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Articles Posted in Traumatic Brain Injury

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Today, traumatic brain injuries are one of the leading causes of death in the United States. While some cases of TBI are obvious to the patient and their caretaker, other cases of TBI are more complicated and develop over time. So, how do you know if you or a loved one may have suffered a TBI?

Nine Most Common Physical Symptoms of a Mild Traumatic Brain Injury (MTBI):

  1. Loss of consciousness for a few seconds to a few minutes

TBI: Tips for a Successful Recovery

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  1. Find doctors that you trust and follow sound advice.

This seems like obvious advice but, some doctors know more about TBI than others. As explained in the blog, Who You Treat With Can Make All The Difference, there’s a striking difference in the quality of care provided to TBI and MBTI patients at different hospitals and by different doctors. There are some very good institutions in the Massachusetts area such as: Spaulding Rehabilitation Hospital, Braintree Rehabilitation Hospital, and the Cantu Concussion Center at Emerson Hospital. On the other hand, some institutions have been known to misdiagnose, under-treat, or ignore patients’ symptoms of a mild traumatic brain injury. Where you seek treatment is a huge determining factor in your recovery so, do not rush this decision. Do your research, talk to previous/current patients, and utilize all your resources before you make a decision for yourself or for a loved one.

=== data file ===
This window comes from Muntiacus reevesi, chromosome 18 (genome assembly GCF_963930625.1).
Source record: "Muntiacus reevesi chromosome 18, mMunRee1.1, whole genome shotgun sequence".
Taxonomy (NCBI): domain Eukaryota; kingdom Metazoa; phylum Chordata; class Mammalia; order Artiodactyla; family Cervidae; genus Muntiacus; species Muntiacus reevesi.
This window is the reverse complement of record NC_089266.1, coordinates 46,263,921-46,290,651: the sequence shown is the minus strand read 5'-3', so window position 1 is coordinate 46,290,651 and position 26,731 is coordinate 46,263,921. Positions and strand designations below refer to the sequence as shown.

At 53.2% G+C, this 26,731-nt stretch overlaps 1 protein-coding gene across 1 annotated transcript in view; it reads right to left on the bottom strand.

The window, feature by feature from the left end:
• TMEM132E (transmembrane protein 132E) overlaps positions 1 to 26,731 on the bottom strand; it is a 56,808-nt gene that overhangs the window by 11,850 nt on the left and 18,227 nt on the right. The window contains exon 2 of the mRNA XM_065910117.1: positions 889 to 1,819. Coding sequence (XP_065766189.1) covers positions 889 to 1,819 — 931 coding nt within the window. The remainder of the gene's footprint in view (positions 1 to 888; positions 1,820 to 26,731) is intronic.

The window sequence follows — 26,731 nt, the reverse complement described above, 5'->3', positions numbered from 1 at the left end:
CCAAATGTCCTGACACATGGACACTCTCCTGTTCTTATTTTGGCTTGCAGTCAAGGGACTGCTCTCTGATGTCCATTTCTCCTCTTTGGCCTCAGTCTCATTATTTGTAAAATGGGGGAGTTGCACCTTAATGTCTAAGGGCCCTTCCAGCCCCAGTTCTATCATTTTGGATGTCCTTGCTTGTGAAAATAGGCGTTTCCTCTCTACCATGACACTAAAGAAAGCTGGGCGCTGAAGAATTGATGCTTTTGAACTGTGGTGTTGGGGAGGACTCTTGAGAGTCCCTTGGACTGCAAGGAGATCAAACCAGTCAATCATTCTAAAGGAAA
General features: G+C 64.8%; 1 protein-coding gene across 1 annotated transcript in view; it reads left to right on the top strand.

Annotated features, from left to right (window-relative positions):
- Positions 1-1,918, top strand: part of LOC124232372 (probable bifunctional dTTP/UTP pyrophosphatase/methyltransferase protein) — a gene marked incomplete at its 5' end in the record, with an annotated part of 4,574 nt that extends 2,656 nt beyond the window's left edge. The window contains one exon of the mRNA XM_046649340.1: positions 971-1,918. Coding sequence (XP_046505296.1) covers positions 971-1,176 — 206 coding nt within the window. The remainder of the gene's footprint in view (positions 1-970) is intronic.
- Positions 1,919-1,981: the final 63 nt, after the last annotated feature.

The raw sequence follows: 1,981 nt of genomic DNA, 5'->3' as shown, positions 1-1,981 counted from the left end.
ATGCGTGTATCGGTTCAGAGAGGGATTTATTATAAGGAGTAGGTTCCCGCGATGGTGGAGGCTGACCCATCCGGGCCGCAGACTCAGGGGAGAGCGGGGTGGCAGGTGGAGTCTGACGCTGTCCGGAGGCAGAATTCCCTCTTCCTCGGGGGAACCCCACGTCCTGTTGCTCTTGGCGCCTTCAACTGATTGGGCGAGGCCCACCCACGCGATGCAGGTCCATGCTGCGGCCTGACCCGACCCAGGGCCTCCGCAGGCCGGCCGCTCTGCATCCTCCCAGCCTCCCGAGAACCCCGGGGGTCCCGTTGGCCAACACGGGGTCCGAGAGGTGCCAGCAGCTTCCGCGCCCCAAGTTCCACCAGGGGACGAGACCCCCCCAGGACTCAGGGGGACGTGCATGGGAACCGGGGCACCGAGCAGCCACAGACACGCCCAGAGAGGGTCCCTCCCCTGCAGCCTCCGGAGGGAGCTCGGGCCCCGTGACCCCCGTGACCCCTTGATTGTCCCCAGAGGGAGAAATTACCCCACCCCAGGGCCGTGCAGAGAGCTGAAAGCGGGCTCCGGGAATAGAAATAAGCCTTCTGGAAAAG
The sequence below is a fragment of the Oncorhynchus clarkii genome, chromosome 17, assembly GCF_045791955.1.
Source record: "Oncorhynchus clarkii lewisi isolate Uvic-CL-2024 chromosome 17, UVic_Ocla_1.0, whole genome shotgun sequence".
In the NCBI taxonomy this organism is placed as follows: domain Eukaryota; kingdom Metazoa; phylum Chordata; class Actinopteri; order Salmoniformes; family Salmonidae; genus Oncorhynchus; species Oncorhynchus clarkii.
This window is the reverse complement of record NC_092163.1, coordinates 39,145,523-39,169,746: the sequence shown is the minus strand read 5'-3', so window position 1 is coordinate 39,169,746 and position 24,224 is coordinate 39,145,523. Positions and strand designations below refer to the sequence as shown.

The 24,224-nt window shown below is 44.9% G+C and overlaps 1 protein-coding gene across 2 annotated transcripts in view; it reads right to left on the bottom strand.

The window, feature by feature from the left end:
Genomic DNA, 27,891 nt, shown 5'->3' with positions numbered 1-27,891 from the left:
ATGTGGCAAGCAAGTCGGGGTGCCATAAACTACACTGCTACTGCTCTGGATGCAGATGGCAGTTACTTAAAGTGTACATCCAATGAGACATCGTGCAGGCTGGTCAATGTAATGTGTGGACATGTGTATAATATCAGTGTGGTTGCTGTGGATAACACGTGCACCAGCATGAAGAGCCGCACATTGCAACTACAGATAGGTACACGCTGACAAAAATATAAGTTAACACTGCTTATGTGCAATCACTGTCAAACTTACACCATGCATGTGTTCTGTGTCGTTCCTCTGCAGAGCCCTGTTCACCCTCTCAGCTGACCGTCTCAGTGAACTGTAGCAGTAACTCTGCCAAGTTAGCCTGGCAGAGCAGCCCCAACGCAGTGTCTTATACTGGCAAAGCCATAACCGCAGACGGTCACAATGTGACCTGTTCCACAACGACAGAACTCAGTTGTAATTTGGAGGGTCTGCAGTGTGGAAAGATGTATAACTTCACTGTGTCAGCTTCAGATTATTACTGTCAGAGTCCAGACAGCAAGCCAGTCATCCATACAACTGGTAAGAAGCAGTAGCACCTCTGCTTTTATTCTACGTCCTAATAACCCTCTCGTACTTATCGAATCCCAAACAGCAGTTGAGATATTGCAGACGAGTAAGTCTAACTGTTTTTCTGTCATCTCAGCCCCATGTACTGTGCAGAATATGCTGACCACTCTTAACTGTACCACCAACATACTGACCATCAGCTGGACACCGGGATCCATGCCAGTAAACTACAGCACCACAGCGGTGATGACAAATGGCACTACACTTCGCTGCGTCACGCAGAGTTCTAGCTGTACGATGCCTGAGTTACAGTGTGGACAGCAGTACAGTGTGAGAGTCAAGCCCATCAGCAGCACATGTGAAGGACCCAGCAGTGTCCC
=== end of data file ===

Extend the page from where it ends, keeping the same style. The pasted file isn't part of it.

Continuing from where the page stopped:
What You Should Know About Neuropsychological Testing

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When is Neuropsychological Testing Appropriate?

Neuropsychological testing is frequently ordered in cases of suspected brain injury. This is because even if brain damage can be seen on an MRI or CT scan or by some of the newer, more sensitive imaging studies, this will not tell you what effects the brain damage is having on the individual. The leading textbook on neuropsychological testing explains, “Even when the site and extent of a brain lesion have been shown on imaging, the image will not identify the nature and residual behavioral strengths and the accompanying deficits; for this neuropsychological testing is needed.” Lezak, et al, Neuropsychological Assessment, 5th Edition, 2012 at p. 5.

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Mild Traumatic Brain Injury: Advice from an Expert

I make it a rule not to intervene in my client’s medical treatment decisions. The most important thing is for clients to get the best medical care they can and recover from their injuries as fully as possible. I usually encourage them to consult with their primary care physician and do what they would do to get better if there were no lawsuits. The one situation I sometimes make an exception is where someone may have suffered a mild traumatic brain injury (MTBI).

Although an MTBI will not show up on conventional imaging studies like an MRI or a CT scan, it can cause severe and permanent symptoms.

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